BERLIN – Twenty-five years after the nuclear disaster at Chernobyl, the ongoing catastrophe at the Fukushima nuclear reactor in Japan has – it must be hoped – made clear once and for all that the purported blessings of the nuclear age are mere illusions: nuclear power is neither clean nor safe nor cheap.
Indeed, the opposite is true. Nuclear power is saddled with three major unresolved risks: plant safety, nuclear waste, and, most menacing of all, the risk of military proliferation. Moreover, the alternatives to nuclear energy – and to fossil fuels – are well known and technically much more advanced and sustainable. Taking on nuclear risk is not a necessity; it is a deliberate political choice.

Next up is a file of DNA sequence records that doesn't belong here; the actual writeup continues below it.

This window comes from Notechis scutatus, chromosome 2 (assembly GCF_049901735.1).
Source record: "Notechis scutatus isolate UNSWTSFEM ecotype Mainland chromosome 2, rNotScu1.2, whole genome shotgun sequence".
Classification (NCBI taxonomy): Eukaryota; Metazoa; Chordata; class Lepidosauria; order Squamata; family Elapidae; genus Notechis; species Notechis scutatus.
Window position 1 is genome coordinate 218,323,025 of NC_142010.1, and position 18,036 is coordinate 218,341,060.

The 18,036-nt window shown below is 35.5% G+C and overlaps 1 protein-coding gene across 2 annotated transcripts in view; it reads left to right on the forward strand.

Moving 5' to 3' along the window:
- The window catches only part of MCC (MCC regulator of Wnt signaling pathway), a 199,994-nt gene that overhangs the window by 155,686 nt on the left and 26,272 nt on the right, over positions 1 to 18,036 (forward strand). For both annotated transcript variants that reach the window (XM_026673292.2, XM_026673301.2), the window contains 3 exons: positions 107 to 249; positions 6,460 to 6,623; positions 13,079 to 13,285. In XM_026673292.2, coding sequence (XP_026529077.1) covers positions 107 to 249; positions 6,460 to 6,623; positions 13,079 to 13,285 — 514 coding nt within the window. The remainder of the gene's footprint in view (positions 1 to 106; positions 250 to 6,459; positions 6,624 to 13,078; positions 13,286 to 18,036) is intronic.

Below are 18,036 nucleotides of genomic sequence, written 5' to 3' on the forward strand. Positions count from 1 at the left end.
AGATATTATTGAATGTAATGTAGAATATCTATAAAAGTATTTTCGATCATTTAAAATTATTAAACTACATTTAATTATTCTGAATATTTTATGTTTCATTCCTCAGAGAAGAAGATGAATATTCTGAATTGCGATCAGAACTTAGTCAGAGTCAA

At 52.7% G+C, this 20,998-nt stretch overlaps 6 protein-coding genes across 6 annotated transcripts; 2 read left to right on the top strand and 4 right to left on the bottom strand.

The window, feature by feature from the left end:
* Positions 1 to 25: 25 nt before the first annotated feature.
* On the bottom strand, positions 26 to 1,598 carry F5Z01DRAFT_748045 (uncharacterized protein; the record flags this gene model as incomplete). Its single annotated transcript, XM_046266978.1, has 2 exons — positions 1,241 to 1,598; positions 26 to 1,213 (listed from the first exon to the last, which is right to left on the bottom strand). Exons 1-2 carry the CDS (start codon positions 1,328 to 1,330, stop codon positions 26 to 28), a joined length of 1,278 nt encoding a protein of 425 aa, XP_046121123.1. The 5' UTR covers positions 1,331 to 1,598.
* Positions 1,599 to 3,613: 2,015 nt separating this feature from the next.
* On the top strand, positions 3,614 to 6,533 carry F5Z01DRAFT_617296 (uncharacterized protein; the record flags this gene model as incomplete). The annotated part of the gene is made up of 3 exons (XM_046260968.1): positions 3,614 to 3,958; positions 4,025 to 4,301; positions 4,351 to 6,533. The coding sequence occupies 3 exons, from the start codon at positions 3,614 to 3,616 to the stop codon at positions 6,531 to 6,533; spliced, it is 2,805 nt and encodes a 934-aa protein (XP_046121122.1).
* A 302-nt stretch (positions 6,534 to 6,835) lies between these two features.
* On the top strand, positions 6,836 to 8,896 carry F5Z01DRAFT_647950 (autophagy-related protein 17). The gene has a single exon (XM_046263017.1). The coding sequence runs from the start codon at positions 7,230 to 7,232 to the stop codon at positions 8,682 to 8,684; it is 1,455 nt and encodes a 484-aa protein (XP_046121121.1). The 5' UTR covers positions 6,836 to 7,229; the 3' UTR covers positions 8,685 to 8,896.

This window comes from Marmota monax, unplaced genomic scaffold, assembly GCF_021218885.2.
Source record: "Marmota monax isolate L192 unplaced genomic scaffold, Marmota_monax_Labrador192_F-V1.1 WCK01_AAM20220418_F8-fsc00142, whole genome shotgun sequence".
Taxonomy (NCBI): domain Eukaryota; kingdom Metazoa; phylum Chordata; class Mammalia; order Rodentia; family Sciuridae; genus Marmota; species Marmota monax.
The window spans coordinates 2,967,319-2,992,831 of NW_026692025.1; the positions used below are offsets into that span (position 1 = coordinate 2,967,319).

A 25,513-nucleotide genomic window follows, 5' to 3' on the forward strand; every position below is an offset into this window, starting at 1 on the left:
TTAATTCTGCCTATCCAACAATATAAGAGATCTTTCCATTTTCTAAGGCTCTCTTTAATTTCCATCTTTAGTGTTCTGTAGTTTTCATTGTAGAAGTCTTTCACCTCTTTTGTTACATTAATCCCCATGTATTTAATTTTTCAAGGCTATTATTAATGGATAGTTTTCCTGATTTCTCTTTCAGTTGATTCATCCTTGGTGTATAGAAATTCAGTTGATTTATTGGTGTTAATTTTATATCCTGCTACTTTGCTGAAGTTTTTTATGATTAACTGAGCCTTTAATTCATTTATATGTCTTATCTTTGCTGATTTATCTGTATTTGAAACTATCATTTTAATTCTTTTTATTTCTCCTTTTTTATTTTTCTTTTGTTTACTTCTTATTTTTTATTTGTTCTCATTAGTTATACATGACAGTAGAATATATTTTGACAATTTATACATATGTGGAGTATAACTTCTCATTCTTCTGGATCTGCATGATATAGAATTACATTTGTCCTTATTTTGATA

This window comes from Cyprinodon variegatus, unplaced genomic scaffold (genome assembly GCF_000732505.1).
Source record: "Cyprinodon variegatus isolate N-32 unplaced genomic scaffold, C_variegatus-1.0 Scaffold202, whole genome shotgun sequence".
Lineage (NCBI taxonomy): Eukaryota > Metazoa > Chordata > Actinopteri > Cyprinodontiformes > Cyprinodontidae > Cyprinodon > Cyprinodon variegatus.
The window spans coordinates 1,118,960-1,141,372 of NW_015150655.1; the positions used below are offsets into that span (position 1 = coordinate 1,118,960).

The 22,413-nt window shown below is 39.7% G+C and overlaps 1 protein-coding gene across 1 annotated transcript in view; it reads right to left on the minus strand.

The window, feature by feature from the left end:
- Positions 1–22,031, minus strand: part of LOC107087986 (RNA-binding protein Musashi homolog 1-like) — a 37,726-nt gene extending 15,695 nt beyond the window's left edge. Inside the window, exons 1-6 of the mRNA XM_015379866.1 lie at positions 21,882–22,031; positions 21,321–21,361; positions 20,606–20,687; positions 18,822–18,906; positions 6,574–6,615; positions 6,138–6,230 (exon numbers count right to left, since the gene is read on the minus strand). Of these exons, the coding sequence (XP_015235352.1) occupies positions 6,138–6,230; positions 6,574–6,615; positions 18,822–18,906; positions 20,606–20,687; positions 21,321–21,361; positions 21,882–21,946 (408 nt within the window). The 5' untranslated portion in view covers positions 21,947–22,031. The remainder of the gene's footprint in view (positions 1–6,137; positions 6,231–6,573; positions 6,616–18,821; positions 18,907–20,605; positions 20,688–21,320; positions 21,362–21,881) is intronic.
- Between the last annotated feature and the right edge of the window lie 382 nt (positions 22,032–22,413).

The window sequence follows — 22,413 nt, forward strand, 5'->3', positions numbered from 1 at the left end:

Fossil-fuel and nuclear energy belong to the technological utopias of the nineteenth and twentieth centuries, which were based on a belief in the innocence of the technologically feasible and on the fact that, at the time, only a minority of people worldwide, largely in the West, benefited from technological progress.
By contrast, the twenty-first century will be informed by the realization that the global ecosystem and its resources, which are indispensable for human survival, are finite, and that this implies an enduring responsibility to preserve what we have. Meeting this imperative entails both an enormous technological challenge and an opportunity to redefine the meaning of modernity.